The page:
“Del, every wire transfer request is processed firstcome-first-served. Some of these wires are for millions of dollars, while others are under $100,” said Betty Kelly, a 28-year-old manager of Cash Movement (CM). She continued, “I’m also concerned that all wires regardless of dollar amount go through the same quality checkpoints and whether we are staffed correctly.”

Betty left her boss Del Carr’s office with many related issues on her mind. As Betty sat down in her office chair, Steve Breslin, supervisor of outgoing wires, said, “Betty, last week we processed a wire for $80,000 incorrectly to Houston Oaks Bank, and now they won’t give it back. What should we do?” “Steve, give me the information, and I’ll call the bank now,” said Betty. The rest of Betty’s day was spent recovering this money and discussing several personnel issues.

The Cash Movement (CM) operating unit is responsible for transferring money for BankUSA and any of its customers. Over 80 percent of all transaction requests are for individual customers, and the remaining requests are for commercial (business) customers. For example, a customer will sell stock and request that cash funds be sent to another institution such as a mutual fund, credit union, or another bank. The customer will request his or her local customer investment manager (CIM) to transfer money into or out of the account. The CIM will then request by e-mail or fax that Cash Movement process the transaction. All wires must be settled on the same day.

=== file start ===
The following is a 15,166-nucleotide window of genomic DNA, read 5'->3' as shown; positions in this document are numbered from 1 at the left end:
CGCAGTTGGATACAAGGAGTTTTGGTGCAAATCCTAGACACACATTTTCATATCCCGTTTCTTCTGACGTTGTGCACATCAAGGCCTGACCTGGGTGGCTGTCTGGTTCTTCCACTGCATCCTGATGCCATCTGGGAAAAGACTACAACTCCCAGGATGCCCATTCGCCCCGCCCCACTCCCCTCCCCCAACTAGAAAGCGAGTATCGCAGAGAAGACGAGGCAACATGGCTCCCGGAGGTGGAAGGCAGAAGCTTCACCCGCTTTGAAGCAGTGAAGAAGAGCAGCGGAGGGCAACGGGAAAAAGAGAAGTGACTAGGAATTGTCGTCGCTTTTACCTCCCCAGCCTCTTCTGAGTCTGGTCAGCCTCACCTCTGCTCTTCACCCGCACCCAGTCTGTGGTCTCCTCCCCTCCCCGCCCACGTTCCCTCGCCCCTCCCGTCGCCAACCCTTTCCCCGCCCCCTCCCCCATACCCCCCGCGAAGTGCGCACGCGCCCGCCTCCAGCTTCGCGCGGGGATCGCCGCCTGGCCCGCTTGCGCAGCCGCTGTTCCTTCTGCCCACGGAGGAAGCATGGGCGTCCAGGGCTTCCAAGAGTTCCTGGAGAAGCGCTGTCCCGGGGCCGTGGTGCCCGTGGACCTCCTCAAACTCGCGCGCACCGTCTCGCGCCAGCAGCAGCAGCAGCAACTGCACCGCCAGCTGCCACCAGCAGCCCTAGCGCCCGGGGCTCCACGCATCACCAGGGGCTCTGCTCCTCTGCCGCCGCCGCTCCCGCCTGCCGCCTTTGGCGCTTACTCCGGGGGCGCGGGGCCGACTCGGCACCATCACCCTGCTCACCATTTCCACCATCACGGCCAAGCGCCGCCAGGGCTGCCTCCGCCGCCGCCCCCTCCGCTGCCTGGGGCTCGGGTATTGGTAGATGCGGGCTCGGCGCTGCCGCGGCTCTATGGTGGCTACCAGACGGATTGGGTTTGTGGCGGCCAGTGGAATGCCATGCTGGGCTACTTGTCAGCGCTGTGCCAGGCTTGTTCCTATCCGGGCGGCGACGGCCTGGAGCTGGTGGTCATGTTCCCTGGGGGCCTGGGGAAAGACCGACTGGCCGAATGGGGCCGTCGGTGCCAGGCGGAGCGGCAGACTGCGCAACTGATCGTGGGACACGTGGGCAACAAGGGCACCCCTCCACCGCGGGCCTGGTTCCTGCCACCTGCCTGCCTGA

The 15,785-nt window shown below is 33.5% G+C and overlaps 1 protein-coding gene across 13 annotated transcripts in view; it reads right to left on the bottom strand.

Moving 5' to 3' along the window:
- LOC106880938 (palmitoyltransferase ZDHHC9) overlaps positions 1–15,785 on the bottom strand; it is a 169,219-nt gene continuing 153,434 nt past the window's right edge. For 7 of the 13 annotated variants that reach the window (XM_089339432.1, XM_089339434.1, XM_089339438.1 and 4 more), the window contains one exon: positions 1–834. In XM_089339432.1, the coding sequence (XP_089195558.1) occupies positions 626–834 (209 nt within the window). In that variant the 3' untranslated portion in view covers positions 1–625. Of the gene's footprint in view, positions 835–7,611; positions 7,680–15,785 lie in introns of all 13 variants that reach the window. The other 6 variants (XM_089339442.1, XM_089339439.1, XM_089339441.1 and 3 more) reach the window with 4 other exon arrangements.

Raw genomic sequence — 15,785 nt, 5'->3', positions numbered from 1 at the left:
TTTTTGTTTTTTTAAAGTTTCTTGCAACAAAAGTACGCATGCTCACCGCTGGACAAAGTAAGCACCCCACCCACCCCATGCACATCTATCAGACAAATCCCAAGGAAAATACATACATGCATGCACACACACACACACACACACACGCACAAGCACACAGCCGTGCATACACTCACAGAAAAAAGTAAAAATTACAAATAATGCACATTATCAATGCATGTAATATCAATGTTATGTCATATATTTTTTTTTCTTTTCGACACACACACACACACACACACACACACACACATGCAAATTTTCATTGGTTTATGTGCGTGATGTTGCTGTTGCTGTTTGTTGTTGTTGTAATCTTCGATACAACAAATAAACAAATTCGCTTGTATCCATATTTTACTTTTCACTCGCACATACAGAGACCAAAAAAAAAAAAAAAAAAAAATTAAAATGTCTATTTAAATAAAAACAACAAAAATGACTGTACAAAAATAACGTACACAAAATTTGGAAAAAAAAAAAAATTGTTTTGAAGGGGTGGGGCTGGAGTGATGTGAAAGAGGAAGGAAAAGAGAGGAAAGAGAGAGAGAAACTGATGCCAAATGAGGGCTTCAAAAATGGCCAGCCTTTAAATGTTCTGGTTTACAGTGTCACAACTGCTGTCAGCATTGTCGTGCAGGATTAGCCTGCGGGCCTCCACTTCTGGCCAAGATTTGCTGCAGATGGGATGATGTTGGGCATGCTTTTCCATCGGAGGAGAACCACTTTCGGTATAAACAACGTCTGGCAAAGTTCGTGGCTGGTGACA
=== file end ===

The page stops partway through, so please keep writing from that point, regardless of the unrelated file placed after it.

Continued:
The average demand for outgoing wires is 306 wires per day for a 7.5-hour workday. Therefore, the cycle time for this demand rate using Equation 8.2 is computed as follows:

Cash Movement employs 21 people, with three managers, 11 associates in outgoing wires, two associates in incoming wires, three associates in checks, and two associates in other areas. The average annual salary per associate is $30,000 with an additional 30 percent for benefits and overhead costs. Overhead costs include the cost of leasing/ renting the building, operation of common areas such as the cafeteria and meeting rooms, utilities, insurance, and photocopy services.

Process workflow is documented in Exhibit 8.19, with 47 detailed steps consolidated into 16 logical workgroups/ activities. The processing times in the last column are based on stopwatch time studies. The weighted average time per outgoing wire is 7.05 minutes. A total of 11 people work in this process. The assembly line could be balanced using the original 47 steps if the times per step were given (they are not), but Betty thought she would begin by trying to balance the line using a more aggregate grouping of work with 16 workgroup activities. The 16 work activities are performed in a series or sequentially, but how they are grouped does make a difference.

The first stage is external to the internal Cash Movement process and involves the front-room interaction between the customer (client) and the CIM. Here, an electronic transfer request can range from a few minutes to hours trying to help the customer decide what to do, and may include a visit to the customer’s home or office. This external work activity is not part of the internal process assembly-line balance. The process begins at work activity 1 and ends at work activity 16.